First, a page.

The blocks may be temporarily or permanently fastened together by any conventional adhesive or other fastening means depending upon the block material. Where the blocks are mortared together, the dimensions of the blocks are reduced slightly to accommodate the thickness of the mortar, typically about 3/8" to 1/2" in thickness. Where the blocks are of wood, plastic or metal, they may be sized for a slight interference fit enabling the structures to be assembled without fastening means. The slight interference fit is of use for trying out a variety of different block patterns before permanent assembly or for toy block sets.

Patent Citations
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US784476 *Sep 12, 1904Mar 7, 1905Benjamin W DavisBuilding-block.
US3678613 *May 27, 1970Jul 25, 1972Geymeier WinfriedBlock set
US3838535 *Dec 7, 1972Oct 1, 1974Larws PToy blocks dimensioned and configured for plural connections
US3919785 *Nov 1, 1974Nov 18, 1975Generaux Stephen PModular block construction system
US4381619 *Aug 4, 1980May 3, 1983Griffin David JBuilding block
DK54796A * Title not available
FR904106A * Title not available
FR928716A * Title not available
Referenced by
Citing PatentFiling datePublication dateApplicantTitle
US5441362 *Sep 30, 1993Aug 15, 1995The United States Of America As Represented By The Secretary Of The ArmyConcrete armor unit for protecting coastal and hydraulic structures and shorelines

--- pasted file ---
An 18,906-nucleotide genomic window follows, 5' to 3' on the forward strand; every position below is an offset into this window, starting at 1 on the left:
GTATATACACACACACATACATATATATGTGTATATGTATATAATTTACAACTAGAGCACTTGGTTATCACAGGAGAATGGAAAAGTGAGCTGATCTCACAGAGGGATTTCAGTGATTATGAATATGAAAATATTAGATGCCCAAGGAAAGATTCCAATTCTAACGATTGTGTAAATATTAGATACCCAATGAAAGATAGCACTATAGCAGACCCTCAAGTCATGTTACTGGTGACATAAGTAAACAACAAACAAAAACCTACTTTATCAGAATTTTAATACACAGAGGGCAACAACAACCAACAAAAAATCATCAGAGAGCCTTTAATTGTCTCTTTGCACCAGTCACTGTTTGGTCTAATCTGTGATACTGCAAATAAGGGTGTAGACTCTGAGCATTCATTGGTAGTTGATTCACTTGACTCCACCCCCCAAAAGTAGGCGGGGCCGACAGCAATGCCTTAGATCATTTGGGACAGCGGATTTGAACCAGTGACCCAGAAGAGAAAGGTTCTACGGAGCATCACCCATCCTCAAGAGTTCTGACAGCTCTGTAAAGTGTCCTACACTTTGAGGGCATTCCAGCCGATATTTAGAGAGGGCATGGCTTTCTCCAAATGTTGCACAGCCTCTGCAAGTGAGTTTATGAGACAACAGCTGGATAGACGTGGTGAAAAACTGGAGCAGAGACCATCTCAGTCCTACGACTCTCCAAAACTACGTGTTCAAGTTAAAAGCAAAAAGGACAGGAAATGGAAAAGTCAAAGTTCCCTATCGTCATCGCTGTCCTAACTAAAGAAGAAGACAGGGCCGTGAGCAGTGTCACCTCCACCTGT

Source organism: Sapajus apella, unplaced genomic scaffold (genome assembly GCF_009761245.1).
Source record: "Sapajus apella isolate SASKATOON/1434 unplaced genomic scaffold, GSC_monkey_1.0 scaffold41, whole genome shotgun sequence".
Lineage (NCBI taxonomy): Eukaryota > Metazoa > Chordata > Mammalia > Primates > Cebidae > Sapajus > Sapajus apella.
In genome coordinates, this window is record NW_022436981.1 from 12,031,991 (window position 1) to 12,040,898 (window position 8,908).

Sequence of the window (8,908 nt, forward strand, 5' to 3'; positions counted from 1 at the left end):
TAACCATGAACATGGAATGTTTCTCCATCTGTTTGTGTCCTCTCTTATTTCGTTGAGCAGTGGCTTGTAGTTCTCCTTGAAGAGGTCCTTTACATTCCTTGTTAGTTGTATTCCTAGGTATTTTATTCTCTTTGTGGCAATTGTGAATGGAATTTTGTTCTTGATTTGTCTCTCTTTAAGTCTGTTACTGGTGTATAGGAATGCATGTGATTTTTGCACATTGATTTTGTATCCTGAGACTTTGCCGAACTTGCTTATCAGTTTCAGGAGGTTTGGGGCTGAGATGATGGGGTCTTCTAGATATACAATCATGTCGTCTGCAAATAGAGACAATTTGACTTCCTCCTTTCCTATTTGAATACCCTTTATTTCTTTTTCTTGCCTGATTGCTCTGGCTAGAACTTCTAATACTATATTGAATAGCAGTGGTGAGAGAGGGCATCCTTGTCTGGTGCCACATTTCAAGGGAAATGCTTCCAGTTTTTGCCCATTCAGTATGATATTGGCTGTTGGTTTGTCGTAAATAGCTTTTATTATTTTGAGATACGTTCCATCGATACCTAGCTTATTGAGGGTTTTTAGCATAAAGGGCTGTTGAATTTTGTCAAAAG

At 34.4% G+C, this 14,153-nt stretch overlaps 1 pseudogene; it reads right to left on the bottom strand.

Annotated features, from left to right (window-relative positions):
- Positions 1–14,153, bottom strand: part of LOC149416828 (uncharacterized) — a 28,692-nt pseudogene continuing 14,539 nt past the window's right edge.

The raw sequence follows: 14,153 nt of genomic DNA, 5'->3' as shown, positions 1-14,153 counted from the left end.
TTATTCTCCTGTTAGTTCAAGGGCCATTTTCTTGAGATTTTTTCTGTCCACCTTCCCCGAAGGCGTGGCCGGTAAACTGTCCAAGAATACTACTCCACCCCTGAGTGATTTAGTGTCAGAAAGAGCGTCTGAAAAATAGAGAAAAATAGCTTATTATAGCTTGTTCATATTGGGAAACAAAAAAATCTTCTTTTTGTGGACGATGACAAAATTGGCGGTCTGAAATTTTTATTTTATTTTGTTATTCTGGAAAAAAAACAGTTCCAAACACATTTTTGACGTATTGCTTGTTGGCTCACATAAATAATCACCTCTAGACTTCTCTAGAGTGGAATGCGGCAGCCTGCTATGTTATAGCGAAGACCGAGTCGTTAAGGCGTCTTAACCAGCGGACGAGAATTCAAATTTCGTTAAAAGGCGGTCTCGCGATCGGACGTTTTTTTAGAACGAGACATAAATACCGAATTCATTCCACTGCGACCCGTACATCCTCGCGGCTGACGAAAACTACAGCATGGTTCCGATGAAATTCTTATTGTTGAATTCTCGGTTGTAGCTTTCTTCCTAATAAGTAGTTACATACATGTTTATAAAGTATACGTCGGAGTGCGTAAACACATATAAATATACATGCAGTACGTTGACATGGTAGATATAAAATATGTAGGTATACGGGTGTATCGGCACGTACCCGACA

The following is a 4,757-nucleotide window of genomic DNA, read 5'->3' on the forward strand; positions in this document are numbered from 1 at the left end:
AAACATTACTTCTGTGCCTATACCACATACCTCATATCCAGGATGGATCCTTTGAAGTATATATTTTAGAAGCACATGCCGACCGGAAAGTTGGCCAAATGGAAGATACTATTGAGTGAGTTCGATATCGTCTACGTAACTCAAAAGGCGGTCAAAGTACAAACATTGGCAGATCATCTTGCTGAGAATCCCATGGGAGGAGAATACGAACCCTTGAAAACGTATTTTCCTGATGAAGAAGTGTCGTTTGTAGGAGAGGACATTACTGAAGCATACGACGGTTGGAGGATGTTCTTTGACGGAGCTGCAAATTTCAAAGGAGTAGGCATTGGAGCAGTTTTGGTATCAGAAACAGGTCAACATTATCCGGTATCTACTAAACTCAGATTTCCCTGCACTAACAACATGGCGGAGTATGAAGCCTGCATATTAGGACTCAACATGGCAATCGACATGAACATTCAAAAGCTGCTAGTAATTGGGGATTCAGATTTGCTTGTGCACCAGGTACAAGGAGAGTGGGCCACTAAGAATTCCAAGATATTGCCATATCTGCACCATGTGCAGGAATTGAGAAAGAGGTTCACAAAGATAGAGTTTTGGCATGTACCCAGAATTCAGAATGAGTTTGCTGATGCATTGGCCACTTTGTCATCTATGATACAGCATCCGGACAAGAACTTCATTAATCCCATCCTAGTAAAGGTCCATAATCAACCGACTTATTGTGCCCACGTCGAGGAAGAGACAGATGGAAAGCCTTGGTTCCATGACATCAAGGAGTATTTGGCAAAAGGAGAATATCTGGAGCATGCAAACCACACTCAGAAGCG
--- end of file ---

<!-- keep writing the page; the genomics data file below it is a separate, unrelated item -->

US5620280 *Aug 17, 1994Apr 15, 1997U.S. Army Corps Of Engineers As Represented By The Secretary Of The ArmyConcrete armor unit to protect coastal and hydraulic structures and shorelines
US5771654 *Nov 14, 1994Jun 30, 1998Modern Technologies Corp.Method of construction using molded polymer blocks
US6386936May 8, 2000May 14, 2002Philippe GebaraBuilding block set
US6430886 *Nov 9, 1999Aug 13, 2002F. Von Langsdorff Licensing Ltd.Building stone and masonry formed therefrom
US6679022 *Sep 15, 2000Jan 20, 2004Hendrik CorporaalBuilding block or panel
US8132985Jan 28, 2008Mar 13, 2012The United States Of America As Represented By The Secretary Of The ArmyArmor unit
US9086268 *Oct 2, 2013Jul 21, 2015Jonathan E JonesConcrete block spacer system
US20080229698 *May 9, 2005Sep 25, 2008Ercument Fevzi UlgunerModular Building Elements For Constructing Retaining Wall and the Construction Method Thereof
US20100104366 *Jan 28, 2008Apr 29, 2010Melby Jeffrey AArmor Unit
Classifications
U.S. Classification52/591.2, 52/608, 52/609, 52/604, 446/124
International ClassificationA63H33/08, E04B2/12
Cooperative ClassificationA63H33/084, E04B2/12
European ClassificationE04B2/12, A63H33/08G
Legal Events
DateCodeEventDescription
Jul 6, 1990FPAYFee payment
Year of fee payment: 4
Aug 16, 1994REMIMaintenance fee reminder mailed
Jan 8, 1995LAPSLapse for failure to pay maintenance fees
Mar 21, 1995FPExpired due to failure to pay maintenance fee
Effective date: 19950111